One of the main responsibilities of the Product Owner is managing the product backlog. It’s a team effort to refine the backlog, but the Product Owner is the one responsible for prioritising the backlog. This is a challenging job. Product Owners who are new in their role think the backlog only contains user stories for new features. But they soon find out this is only a part of the backlog. But what are the other parts? And how to find the right balance between them? This is where the ‘backlog prioritisation quadrant’ shows its value.
The backlog prioritisation quadrant is shown in the picture below.
The quadrant divides the backlog in new features, architectural innovation, support and technical debt.
The most obvious part of a backlog is new features (business focus, future-oriented). This will be the main focus of the customer and most product owners as well. In their opinion only with new features, real business value can be delivered. Everything else is less important and shouldn’t be something the budget is used for.
However, spending time on architectural innovation (technical focus, future-oriented) can also provide business value and save the customer money that can be spent on new features. For example, using a new tool for test automation to improve test coverage or a new development framework before it becomes redundant. A good development team makes sure there’s always time available to spend on architectural innovation and has the capability to explain the value in non-technical terms to the product owner.
The other two parts, support and technical debt, are related to the past. Support has a business focus and is used to offer customers the support they want for previously build products. Examples are bug fixes, minor enhancements to existing features or doing some maintenance work. This doesn’t seem like the most exciting work, but always locate some space on your backlog for this. That will definitely have a positive effect on your customer’s happiness.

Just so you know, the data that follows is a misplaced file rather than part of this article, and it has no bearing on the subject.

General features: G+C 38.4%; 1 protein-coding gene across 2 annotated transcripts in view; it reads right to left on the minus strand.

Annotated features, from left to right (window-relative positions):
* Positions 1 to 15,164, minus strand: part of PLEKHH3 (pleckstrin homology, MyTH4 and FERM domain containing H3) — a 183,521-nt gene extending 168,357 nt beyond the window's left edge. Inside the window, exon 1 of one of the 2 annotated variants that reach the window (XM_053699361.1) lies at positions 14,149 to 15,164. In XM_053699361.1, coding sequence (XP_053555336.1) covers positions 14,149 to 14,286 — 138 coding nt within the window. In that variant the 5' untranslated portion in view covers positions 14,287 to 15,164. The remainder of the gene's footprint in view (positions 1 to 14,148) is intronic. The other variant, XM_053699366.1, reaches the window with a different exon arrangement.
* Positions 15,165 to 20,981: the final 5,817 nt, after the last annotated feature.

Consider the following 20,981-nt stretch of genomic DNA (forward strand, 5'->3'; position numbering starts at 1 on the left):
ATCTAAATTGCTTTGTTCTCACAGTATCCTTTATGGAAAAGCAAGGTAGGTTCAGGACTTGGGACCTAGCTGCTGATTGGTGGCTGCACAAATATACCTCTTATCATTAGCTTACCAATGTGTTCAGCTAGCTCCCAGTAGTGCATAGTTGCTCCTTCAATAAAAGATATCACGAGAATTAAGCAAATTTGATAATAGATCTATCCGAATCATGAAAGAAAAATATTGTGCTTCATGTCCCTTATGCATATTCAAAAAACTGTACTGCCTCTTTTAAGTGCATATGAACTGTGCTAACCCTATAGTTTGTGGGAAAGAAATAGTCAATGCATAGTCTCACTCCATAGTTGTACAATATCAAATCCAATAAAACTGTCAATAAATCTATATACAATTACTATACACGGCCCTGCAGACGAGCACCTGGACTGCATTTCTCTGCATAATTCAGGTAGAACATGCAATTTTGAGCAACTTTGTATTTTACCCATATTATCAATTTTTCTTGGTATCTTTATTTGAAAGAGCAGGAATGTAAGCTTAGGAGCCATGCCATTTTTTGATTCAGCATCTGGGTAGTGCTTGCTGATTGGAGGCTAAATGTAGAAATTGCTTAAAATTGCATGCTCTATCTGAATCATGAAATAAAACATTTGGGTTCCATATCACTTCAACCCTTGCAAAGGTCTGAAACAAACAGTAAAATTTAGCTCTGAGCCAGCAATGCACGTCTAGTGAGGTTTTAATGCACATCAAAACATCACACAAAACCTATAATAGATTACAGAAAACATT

The most difficult part to explain is technical debt, because it’s related to the past and has a technical focus. Technical debt is mostly seen as the problem of the development team and they should fix it in their own time. While badly written code is a form of technical debt, it doesn’t always mean it’s done on purpose. New insights or gained knowledge might be a reason to restructure the current code. The product owner might also be responsible for technical debt by encouraging the team to take a technical shortcut so the deadline is made. Technical shortcuts, however, can result in technical debt. In the end, spending time on decreasing technical debt will save the customer money. A product with lots of technical flaws will have a dramatic impact on the development teams velocity and prevents the team to work on new features.
I find the backlog prioritisation quadrant a very powerful tool that has many possibilities:
- By plotting all the user stories from your current backlog you can see how it’s divided. Do we have a lot of technical debt? Do we need to spend time on technical innovation? How much time do we really have for building new features?
- By adding percentages of the current and the desired situation you can have a discussion with the team and/or stakeholders on how to get there.
- It shows the product owner and stakeholders it’s not only about new features but you should take the other three parts also into account. It can be used during the sprint review or the refinement to discuss the priorities for the upcoming period.
I got the idea for the backlog prioritisation quadrant from Growing Agile. They provide some valuable material that offers inspiration for Agile/Scrum training. Feel free to use the quadrant and please share your findings in the comments on this blog post. I am very curious to see whether this technique will give you other benefits than the ones mentioned above.
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